5. Actual retail price changes have been relatively infrequent in recent years (Figure 1). Petroleum feedstock is imported roughly every six to eight weeks and the associated cost-reflective price has in most cases changed by more than 2.5 percent—a consequence of the volatility in feedstock prices and the kwacha exchange rate. Pump prices, however, were only changed on four occasions during 2010–11 and only two times from the start of 2012 to mid-2014. With international oil prices falling sharply in the second half of 2014, retail prices were adjusted down in late November and early December, 2014, and again in mid-January 2015.

Figure 1.
Figure 1.

Zambia: Retail Petroleum Prices

(Kwacha per liter)

Citation: IMF Staff Country Reports 2015, 153; 10.5089/9781513556253.002.A004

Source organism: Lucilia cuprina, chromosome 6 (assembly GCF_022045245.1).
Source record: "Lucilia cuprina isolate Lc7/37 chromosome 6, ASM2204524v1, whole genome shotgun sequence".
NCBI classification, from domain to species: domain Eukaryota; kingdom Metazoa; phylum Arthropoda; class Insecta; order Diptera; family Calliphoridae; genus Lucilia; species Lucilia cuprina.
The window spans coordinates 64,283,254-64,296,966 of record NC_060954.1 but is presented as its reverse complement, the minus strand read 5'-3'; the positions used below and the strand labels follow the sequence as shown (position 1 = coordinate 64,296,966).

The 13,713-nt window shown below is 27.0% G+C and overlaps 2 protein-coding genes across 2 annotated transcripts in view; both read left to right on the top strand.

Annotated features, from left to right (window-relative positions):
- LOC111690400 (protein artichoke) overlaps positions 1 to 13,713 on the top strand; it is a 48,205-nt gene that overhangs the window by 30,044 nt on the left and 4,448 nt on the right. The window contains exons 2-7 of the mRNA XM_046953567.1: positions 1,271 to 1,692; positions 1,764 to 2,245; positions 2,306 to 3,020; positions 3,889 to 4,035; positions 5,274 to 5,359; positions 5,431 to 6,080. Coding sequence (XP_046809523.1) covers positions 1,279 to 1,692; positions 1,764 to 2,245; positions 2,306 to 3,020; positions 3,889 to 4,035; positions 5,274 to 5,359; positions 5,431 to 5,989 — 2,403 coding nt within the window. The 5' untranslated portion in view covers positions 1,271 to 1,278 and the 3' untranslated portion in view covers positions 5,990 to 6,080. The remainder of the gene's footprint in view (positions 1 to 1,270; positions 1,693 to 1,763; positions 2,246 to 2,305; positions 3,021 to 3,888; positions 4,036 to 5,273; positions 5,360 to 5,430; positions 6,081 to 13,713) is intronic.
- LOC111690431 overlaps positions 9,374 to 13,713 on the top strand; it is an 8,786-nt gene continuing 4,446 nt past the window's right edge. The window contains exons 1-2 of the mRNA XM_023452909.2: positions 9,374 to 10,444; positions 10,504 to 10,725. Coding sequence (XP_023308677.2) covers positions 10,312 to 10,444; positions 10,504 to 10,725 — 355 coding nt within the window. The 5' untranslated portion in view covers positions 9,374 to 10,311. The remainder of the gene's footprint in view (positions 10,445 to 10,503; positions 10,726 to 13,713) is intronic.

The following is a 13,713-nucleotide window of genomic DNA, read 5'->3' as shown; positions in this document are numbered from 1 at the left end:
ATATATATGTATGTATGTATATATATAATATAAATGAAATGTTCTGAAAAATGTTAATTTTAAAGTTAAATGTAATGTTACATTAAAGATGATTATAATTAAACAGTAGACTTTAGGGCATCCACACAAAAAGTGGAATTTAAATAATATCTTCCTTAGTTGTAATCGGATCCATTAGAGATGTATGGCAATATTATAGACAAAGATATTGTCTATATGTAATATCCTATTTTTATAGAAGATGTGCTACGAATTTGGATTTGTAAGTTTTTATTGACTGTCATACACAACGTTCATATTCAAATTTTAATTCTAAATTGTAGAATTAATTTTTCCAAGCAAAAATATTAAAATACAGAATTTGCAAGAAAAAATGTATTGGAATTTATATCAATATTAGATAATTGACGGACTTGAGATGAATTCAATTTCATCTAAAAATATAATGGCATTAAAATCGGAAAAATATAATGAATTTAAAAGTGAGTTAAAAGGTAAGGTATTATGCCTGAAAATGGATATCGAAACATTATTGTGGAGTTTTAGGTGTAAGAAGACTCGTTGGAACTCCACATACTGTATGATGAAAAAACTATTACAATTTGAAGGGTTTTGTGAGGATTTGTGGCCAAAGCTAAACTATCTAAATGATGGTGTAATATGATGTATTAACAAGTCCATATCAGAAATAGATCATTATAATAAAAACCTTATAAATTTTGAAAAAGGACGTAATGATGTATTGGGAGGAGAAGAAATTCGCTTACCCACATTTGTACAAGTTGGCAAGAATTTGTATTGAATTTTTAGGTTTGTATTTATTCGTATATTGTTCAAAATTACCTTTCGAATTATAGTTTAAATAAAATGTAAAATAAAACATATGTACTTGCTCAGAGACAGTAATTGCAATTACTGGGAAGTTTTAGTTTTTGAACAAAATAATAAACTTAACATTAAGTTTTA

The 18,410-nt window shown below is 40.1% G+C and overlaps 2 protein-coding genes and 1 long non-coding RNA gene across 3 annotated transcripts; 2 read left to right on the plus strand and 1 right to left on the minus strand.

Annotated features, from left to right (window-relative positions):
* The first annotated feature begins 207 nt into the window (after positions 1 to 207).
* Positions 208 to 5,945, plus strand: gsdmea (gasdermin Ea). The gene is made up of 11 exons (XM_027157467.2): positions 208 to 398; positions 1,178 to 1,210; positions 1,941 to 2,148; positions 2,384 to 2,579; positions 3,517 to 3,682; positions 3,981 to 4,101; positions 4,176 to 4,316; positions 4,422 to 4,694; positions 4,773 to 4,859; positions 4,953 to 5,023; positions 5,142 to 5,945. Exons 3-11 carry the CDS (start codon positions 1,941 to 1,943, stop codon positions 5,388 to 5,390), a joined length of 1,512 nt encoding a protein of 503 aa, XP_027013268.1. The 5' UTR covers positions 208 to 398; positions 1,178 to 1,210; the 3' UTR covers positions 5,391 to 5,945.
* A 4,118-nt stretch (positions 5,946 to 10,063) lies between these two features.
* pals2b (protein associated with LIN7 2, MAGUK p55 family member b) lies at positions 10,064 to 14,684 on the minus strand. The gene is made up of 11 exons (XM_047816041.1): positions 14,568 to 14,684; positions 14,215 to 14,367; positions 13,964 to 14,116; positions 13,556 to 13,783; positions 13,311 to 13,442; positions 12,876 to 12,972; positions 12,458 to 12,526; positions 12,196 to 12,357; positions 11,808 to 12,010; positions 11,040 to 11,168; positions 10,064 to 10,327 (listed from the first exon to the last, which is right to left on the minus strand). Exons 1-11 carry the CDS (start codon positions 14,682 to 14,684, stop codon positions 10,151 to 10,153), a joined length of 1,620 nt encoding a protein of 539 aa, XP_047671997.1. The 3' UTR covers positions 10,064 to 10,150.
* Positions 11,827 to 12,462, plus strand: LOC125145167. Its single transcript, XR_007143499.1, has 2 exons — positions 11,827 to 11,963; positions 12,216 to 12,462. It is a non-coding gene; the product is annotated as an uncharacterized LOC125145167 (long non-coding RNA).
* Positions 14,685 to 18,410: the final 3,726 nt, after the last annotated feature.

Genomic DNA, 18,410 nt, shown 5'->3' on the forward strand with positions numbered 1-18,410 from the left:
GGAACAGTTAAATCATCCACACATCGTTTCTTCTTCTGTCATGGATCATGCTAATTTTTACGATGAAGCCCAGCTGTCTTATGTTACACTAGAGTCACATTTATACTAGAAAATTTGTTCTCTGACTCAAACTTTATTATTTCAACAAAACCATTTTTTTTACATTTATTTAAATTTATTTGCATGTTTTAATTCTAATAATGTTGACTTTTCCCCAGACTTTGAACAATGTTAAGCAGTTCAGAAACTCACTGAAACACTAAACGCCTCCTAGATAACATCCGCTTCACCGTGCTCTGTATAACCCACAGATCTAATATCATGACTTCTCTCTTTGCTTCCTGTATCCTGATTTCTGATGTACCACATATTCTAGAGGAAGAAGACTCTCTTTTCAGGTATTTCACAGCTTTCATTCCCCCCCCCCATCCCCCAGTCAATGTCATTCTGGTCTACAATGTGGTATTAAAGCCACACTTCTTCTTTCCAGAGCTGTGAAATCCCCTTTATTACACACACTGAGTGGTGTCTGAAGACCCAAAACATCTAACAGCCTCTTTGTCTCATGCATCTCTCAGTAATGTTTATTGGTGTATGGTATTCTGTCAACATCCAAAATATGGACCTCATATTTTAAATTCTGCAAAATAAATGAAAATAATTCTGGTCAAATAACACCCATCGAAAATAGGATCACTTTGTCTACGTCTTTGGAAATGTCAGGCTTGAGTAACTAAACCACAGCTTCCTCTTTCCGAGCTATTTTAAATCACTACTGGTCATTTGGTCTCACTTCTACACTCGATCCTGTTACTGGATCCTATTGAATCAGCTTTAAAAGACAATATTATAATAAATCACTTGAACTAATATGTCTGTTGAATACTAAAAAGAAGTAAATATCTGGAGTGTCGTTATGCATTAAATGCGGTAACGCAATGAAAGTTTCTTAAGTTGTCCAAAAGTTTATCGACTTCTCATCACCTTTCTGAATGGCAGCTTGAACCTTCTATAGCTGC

Sources: ERB; and Bank of Zambia.

6. The failure to systematically adjust retail prices according to cost has resulted in implicit fuel subsidies being the norm. Between early 2010 and mid-2014, retail prices in kwacha rose by close to 60 percent for both petrol and diesel. Measured in U.S. dollars, however, the price increases were lower at just under 20 percent, only about half of the almost 40 percent increase in the price of crude oil during the same period (Figures 2 and 3). In the second half of 2014, the drop in international oil prices led to the cost reflective price being below the retail price for some shipments. In January 2015, however, retail price reductions of over 20 percent were larger than warranted, resulting in the reemergence of subsidies.

Figure 2.
Figure 2.

Zambia: Retail Petroleum Prices

(U.S. dollar per liter)

Citation: IMF Staff Country Reports 2015, 153; 10.5089/9781513556253.002.A004

Source: ERB.
Figure 3.
Figure 3.

International Petroleum Prices

(U.S. dollar per barrel)

Citation: IMF Staff Country Reports 2015, 153; 10.5089/9781513556253.002.A004

Sources: ERB; and IMF commodity price unit.

C. Costs